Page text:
Presidential Election: George W Bush

The way Presidential elections work in the U.S. is that after a Republican or Democrat has been in office for a term or two, the public gets excited for and desires change, so it’s not uncommon for the people to alternate voting in Democrat and Republican Presidents every election. (Staff) One such election took place almost 20 years ago when George Walker Bush and Albert Arnold Gore Jr. (“Al Gore”) fought for the Presidency. The political situation at the time was that Democratic President Bill Clinton had been in office for 2 terms (8 years, January 20, 1993 to January 20, 2001), but he was leaving. The new Democratic nominee was former Democratic Vice President Al Gore. The Republicans, led by former Texas Governor George Bush, were very eager to take back their control of the government. Despite their common fight for the position, these two men stood for very different things.

Gore promised people in his election campaign that he would do things like stopping the spread of nuclear arms, expanding charter schools, trying to save Medicare and Social Security, and vows to cut crime rates. Additionally, he said that he would cut back on government bureaucracy (a system of government where decisions in the government are made by state officials instead of the nation’s elected representatives), make the U.S. debt-free by 2012, support women’s rights to abortion, and that he would use $1 billion to work on saving the environment. On the other hand, George Bush ran on key campaign promises such as initiating a 5-year-long, $20 billion support plan for the military, increasing funds for public schools, and allowing people to spend some of their payroll taxes on things like the stock market or private savings accounts. Additionally, Bush promised that he would legalize concealed weapons, push for tax breaks on medical savings, work on another 5-year, $438 billion tax cut plan, support a ban on late-term abortion, and that he would make previously-mandatory emissions standards optional by weakening environmental bills. (News)

At the end of the Presidential race, George W. Bush was sworn into office. However, he did not secure his victory until a very large amount of dust had settled, and this man’s dust came in the form of confused electoral votes in Florida and an ultra-close popular vote against Gore. Gore successfully secured 50,999,897 votes, which turned out to be more than Bush’s 50,456,002. However, in a very rare political election situation, this didn’t matter since Bush had more of the electoral votes than Gore did. There were some electoral votes in Florida that were considered unofficial because of some ticket-punching mistakes, so the Florida Supreme Court stepped in and ordered a hand-recount of the ballots. Before this started, however, the Supreme Court of the United States stepped in and on December 12, 2000, and the confused votes were awarded to George Bush. Even though he lost by a ridiculously small margin, Gore stated, “While I strongly disagree with the Court’s decision, I accept it.” (Britannica)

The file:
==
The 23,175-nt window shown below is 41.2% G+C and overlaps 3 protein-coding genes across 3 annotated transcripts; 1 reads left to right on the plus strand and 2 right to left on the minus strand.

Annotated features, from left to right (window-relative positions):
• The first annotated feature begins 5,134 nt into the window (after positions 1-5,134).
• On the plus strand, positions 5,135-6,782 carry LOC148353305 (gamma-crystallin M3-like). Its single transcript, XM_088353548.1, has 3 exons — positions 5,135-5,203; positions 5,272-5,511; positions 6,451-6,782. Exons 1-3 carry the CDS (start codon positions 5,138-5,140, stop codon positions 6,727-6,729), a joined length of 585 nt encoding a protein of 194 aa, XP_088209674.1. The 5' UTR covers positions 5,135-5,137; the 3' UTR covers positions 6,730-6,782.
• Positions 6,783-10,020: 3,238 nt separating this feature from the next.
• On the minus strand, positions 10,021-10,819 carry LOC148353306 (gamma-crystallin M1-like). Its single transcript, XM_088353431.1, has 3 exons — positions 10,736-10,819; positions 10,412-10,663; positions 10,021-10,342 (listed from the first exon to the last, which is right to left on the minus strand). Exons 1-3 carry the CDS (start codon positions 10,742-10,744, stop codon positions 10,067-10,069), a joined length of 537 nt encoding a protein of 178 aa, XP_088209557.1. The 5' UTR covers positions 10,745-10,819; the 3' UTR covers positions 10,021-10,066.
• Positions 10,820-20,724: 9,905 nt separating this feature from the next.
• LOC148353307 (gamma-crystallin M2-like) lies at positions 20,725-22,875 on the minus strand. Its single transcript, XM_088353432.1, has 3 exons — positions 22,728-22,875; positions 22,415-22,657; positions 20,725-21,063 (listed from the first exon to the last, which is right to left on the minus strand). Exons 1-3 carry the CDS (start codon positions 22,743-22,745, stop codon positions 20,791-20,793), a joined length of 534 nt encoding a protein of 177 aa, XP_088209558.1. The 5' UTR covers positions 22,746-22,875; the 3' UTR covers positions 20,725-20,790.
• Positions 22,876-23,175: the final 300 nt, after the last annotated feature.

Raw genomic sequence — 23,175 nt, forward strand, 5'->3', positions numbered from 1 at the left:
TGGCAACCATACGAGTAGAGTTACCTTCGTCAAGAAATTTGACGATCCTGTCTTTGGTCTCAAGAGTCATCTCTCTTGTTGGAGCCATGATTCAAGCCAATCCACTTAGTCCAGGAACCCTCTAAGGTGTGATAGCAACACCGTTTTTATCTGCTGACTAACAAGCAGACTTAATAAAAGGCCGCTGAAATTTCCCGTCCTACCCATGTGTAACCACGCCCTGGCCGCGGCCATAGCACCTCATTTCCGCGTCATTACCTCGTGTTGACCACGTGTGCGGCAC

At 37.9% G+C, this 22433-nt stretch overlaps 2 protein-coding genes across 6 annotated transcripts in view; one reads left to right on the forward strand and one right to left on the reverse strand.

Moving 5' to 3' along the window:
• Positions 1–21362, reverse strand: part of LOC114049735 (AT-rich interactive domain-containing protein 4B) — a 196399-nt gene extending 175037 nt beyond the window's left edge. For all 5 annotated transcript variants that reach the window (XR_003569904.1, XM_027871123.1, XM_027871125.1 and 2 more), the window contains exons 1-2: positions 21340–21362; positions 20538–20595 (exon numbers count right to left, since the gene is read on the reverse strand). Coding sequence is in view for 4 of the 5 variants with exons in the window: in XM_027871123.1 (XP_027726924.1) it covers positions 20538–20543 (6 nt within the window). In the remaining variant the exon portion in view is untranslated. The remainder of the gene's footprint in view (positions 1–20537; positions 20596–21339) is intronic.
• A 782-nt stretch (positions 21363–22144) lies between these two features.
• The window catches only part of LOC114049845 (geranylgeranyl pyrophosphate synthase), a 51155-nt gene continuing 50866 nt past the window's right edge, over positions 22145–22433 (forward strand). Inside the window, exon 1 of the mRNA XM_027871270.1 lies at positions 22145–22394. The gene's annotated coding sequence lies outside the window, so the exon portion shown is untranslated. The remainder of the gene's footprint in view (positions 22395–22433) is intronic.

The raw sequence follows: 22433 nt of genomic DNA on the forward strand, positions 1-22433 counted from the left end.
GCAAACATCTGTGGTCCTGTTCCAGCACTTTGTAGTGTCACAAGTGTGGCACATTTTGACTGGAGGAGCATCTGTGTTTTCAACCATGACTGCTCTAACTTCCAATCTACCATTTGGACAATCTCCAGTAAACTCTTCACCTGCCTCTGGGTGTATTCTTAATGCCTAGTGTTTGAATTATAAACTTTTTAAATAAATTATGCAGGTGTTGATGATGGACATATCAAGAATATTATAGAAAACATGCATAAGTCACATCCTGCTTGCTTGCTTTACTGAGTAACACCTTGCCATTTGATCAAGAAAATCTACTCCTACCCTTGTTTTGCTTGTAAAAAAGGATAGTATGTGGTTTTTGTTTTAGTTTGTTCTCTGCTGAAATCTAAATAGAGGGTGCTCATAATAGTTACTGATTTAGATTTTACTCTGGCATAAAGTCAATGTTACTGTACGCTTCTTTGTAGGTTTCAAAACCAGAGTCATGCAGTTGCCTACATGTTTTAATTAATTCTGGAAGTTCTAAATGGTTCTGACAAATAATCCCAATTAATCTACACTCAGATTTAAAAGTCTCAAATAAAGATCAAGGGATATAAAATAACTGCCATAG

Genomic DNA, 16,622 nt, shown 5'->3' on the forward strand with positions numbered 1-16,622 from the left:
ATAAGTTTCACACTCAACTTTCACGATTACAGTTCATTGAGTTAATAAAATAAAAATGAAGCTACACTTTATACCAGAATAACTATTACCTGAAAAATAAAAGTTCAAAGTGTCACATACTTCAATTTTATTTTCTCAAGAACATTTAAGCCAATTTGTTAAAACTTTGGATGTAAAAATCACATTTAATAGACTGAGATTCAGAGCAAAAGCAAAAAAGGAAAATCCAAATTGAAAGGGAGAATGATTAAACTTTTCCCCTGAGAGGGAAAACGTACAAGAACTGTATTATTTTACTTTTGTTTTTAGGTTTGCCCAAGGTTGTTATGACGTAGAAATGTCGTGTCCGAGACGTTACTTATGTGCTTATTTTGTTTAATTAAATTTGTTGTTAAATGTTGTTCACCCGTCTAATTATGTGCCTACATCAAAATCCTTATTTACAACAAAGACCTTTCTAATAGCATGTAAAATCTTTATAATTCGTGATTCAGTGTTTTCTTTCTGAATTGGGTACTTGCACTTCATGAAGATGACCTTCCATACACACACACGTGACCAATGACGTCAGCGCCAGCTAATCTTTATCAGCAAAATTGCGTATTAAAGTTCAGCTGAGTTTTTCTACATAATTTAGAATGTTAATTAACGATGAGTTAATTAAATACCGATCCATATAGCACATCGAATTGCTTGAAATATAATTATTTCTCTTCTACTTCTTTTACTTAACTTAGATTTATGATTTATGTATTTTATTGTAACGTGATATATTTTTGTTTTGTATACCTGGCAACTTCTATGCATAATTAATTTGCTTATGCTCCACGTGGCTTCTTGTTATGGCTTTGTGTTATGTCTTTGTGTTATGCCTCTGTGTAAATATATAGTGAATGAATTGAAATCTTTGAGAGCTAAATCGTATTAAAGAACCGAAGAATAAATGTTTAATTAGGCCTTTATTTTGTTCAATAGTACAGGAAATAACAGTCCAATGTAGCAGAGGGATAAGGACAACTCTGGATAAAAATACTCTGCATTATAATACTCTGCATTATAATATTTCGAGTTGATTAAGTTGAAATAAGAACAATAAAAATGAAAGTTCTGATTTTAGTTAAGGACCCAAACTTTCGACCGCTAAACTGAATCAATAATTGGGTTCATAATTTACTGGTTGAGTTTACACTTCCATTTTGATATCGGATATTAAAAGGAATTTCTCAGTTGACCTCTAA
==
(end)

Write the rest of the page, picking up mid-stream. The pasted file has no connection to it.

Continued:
Lasting policy results of the Bush administration’s work in the U.S. include his famous global war on terrorism (initiated by the terror attacks on 9/11 in America), the creation of the Department of Homeland Security, tax cuts, prescription drug coverage for seniors, he used billions of U.S. dollars to fight HIV and AIDs worldwide, and he withdrew America from supporting the former President Bill Clinton’s Kyoto Protocol (started in 1997 to fight against global warming).

On the political results side of things, Bush and the Republican party were highly criticized for their slow response to sending aide to the devastated area that Hurricane Katrina left. Additionally, Bush’s tax cuts were of little effect at the time, since decreased taxation and increased spending on the war against the Taliban in Afghanistan created an even larger debt in the U.S. In what was to be unsuccessful attempt to fulfill a campaign promise, Bush tried to reform the Social Security system by replacing it with private retirement savings accounts. (Editors) After his Presidency was over and when Obama was elected into office in 2009, Bush and his wife Laura went back to Texas and have been generally quiet on the political side of things (with the exception of a political memoir he wrote, entitled Decision Points in 2010).

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